7. I only have one old car. I have a sentimental attachment to it, and since I intend to keep it forever, the dollar value truly does not matter. Whatever it brings after I'm gone is just found money to my family. As long as I manage to preserve even just the one old car for posterity, I will feel that I have done my part. And if I ever get to the point that I cannot continue doing that, I will sell it before I go, so that my family does not have to deal with it. A little more or a little less will make no difference at that point, either. If I can ever afford a second hobby car, I have always wanted something much older. But it would have to be relatively modest, and it does not seem likely in the near future anyway. Maybe when the bottom completely drops out of the market, I'll be able to give a good home to one more car. But I'm not counting on it. I have never done a full restoration, have never driven anything pre-war, and have never bought any car with the intention of making a profit on it, so my position may not be typical here. But I have done all that with my other hobby, vintage guitars. And I believe a parallel can be drawn. Just like with cars, there was a lot of speculation in this field, and price corrections have left many speculators holding the bag. But the "good stuff" tends to retain its value much better. Back in 1995, I bought an old Japanese guitar for $30, restored it, took it to a guitar show and sold it for $150. At the same show, I bought an older Gibson guitar for $250 (I was quite the wheeler-dealer as I tried to trade up to better gear than I could afford outright). The same Japanese guitar would be worth perhaps $300 today, but the Gibson, at least $1000. Both have gone up in value, both were selling for even more before the 2008 crash, but the price gap between the two has grown much wider. Once upon a time, a higher-end collectible guitar was not that much more expensive than a low-end one. But today, the better stuff is worth multiples of the cheaper stuff, and would sell faster, too. The $1000 Gibson would sell within a week or two. There's always somebody who wants one if the price is right. The $300 Japanese guitar might take many months to sell until the right buyer comes along. If I wanted to sell it within two weeks like the Gibson, I would have to blow it out at the 1995 price - $150. There's always going to be somebody to take a Pierce-Arrow off your hands for a decent price. A four-door Pontiac, not so much, unless you turn your price back a few decades.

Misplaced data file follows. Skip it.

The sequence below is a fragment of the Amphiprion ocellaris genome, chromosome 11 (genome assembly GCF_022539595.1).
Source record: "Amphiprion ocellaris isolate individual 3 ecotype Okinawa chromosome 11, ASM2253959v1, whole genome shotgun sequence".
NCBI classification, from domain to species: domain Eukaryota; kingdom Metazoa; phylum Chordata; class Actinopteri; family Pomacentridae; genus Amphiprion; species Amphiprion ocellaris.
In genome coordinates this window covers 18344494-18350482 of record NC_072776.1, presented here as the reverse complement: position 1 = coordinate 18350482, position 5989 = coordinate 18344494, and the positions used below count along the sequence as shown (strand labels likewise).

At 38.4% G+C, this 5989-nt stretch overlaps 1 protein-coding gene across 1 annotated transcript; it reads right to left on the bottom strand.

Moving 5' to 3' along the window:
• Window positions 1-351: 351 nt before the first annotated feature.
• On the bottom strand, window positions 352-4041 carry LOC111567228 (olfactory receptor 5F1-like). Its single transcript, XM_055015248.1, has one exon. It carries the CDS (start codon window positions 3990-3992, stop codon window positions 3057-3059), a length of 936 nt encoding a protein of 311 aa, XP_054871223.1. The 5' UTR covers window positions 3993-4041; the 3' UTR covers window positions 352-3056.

8. Totally possible. Even as recently as the early 1990s, I could buy a '69 Pontiac for $100 on a minimum wage job ($4.25 / hr at the time). Not sure I would have wanted to drive that thing for the next 70 years, though. I have a far bigger problem with the author describing a Model T as "analog". Seriously...